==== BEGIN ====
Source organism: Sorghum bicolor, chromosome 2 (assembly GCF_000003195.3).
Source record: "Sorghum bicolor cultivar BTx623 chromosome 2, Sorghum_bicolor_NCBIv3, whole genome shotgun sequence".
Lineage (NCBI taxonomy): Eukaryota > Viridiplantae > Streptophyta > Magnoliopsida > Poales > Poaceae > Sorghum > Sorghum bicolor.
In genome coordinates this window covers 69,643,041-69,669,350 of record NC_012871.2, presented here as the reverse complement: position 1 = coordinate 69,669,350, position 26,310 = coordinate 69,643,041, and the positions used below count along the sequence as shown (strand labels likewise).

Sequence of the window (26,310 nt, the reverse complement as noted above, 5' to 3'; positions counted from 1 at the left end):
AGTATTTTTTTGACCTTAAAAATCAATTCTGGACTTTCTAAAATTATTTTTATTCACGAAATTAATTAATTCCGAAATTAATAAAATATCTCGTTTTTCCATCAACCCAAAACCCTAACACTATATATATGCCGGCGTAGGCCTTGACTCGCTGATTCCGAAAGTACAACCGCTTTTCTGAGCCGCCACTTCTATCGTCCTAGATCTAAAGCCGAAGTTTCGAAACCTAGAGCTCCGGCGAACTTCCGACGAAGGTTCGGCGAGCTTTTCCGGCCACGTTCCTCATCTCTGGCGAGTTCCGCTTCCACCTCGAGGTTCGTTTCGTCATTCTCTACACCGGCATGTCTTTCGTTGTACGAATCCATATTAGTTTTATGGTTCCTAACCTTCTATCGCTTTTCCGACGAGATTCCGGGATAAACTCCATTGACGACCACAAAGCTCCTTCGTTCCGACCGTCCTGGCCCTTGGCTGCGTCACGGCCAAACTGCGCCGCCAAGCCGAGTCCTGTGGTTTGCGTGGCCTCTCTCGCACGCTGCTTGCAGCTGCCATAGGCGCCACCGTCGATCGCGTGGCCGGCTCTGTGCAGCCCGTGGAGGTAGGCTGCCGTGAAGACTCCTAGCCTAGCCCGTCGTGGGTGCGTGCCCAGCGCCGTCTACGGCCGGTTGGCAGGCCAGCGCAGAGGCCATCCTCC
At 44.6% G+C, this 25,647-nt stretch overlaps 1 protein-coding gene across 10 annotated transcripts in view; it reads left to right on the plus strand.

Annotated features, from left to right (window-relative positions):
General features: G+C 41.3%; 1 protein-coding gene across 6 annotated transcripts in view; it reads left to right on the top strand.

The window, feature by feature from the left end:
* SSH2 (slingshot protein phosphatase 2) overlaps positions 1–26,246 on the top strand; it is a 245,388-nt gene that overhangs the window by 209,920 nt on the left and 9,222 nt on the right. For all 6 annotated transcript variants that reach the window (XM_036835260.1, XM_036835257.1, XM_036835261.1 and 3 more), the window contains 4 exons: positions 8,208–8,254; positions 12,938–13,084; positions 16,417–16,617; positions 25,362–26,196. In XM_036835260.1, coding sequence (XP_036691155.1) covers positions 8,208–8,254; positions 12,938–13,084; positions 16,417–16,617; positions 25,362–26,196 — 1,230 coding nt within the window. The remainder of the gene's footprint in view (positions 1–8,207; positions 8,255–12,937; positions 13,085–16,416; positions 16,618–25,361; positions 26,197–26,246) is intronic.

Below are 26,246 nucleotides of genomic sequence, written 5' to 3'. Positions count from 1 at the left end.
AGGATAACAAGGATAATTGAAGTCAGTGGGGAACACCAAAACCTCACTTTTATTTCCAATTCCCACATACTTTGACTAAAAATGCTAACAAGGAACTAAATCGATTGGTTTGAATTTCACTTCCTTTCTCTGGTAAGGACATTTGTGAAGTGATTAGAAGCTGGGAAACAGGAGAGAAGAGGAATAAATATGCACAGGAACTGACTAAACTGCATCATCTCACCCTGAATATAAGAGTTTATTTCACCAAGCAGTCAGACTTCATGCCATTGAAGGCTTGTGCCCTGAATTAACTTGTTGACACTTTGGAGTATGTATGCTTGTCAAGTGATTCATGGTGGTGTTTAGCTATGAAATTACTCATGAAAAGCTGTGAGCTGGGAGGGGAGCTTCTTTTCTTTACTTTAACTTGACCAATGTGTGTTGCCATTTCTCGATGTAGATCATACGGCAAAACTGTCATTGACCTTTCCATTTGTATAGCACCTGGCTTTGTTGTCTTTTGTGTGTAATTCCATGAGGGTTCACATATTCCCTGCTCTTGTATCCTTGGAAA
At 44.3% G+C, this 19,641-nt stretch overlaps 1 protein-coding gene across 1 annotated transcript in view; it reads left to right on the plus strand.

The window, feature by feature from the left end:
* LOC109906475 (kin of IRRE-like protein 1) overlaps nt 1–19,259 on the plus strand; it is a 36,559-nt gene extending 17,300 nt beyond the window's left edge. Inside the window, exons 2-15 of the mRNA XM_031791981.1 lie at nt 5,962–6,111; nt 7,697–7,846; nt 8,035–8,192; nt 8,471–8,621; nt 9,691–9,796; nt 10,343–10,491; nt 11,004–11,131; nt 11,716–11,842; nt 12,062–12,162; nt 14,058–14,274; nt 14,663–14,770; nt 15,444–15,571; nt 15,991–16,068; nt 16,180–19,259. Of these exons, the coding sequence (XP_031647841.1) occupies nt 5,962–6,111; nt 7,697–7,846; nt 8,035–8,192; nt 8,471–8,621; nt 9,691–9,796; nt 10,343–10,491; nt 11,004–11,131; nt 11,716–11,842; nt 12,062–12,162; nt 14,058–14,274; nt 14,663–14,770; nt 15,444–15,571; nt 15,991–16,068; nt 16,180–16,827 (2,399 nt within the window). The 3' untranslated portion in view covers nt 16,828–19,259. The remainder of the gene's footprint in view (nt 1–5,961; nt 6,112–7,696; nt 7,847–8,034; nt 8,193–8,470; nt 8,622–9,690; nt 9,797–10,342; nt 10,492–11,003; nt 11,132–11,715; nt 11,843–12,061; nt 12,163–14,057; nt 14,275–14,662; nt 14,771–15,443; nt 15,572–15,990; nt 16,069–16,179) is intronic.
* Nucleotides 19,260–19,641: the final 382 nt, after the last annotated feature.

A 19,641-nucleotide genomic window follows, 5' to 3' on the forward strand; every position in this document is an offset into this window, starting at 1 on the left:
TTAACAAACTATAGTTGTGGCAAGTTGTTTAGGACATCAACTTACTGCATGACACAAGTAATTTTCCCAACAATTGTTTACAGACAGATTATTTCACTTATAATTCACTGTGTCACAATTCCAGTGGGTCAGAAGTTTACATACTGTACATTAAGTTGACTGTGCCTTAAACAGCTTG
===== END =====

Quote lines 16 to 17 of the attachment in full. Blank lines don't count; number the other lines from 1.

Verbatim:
* LOC109906475 (kin of IRRE-like protein 1) overlaps nt 1–19,259 on the plus strand; it is a 36,559-nt gene extending 17,300 nt beyond the window's left edge. Inside the window, exons 2-15 of the mRNA XM_031791981.1 lie at nt 5,962–6,111; nt 7,697–7,846; nt 8,035–8,192; nt 8,471–8,621; nt 9,691–9,796; nt 10,343–10,491; nt 11,004–11,131; nt 11,716–11,842; nt 12,062–12,162; nt 14,058–14,274; nt 14,663–14,770; nt 15,444–15,571; nt 15,991–16,068; nt 16,180–19,259. Of these exons, the coding sequence (XP_031647841.1) occupies nt 5,962–6,111; nt 7,697–7,846; nt 8,035–8,192; nt 8,471–8,621; nt 9,691–9,796; nt 10,343–10,491; nt 11,004–11,131; nt 11,716–11,842; nt 12,062–12,162; nt 14,058–14,274; nt 14,663–14,770; nt 15,444–15,571; nt 15,991–16,068; nt 16,180–16,827 (2,399 nt within the window). The 3' untranslated portion in view covers nt 16,828–19,259. The remainder of the gene's footprint in view (nt 1–5,961; nt 6,112–7,696; nt 7,847–8,034; nt 8,193–8,470; nt 8,622–9,690; nt 9,797–10,342; nt 10,492–11,003; nt 11,132–11,715; nt 11,843–12,061; nt 12,163–14,057; nt 14,275–14,662; nt 14,771–15,443; nt 15,572–15,990; nt 16,069–16,179) is intronic.
* Nucleotides 19,260–19,641: the final 382 nt, after the last annotated feature.